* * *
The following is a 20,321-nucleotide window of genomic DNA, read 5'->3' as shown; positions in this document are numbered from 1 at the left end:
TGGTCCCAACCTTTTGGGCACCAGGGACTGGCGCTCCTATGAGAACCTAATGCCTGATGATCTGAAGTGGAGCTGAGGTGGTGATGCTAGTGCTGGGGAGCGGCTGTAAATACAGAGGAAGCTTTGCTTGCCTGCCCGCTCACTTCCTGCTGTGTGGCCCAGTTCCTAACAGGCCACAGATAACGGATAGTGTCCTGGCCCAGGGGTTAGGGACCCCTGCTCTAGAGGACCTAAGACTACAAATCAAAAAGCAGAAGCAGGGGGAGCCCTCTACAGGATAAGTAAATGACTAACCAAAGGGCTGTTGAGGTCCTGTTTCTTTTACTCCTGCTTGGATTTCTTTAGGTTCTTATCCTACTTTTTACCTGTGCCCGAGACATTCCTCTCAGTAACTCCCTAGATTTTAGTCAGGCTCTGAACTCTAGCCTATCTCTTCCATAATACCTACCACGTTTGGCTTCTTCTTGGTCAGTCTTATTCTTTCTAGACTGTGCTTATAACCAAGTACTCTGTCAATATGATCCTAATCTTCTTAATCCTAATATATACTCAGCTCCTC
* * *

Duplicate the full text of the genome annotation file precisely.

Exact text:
The following is a 20,321-nucleotide window of genomic DNA, read 5'->3' as shown; positions in this document are numbered from 1 at the left end:
TGGTCCCAACCTTTTGGGCACCAGGGACTGGCGCTCCTATGAGAACCTAATGCCTGATGATCTGAAGTGGAGCTGAGGTGGTGATGCTAGTGCTGGGGAGCGGCTGTAAATACAGAGGAAGCTTTGCTTGCCTGCCCGCTCACTTCCTGCTGTGTGGCCCAGTTCCTAACAGGCCACAGATAACGGATAGTGTCCTGGCCCAGGGGTTAGGGACCCCTGCTCTAGAGGACCTAAGACTACAAATCAAAAAGCAGAAGCAGGGGGAGCCCTCTACAGGATAAGTAAATGACTAACCAAAGGGCTGTTGAGGTCCTGTTTCTTTTACTCCTGCTTGGATTTCTTTAGGTTCTTATCCTACTTTTTACCTGTGCCCGAGACATTCCTCTCAGTAACTCCCTAGATTTTAGTCAGGCTCTGAACTCTAGCCTATCTCTTCCATAATACCTACCACGTTTGGCTTCTTCTTGGTCAGTCTTATTCTTTCTAGACTGTGCTTATAACCAAGTACTCTGTCAATATGATCCTAATCTTCTTAATCCTAATATATACTCAGCTCCTC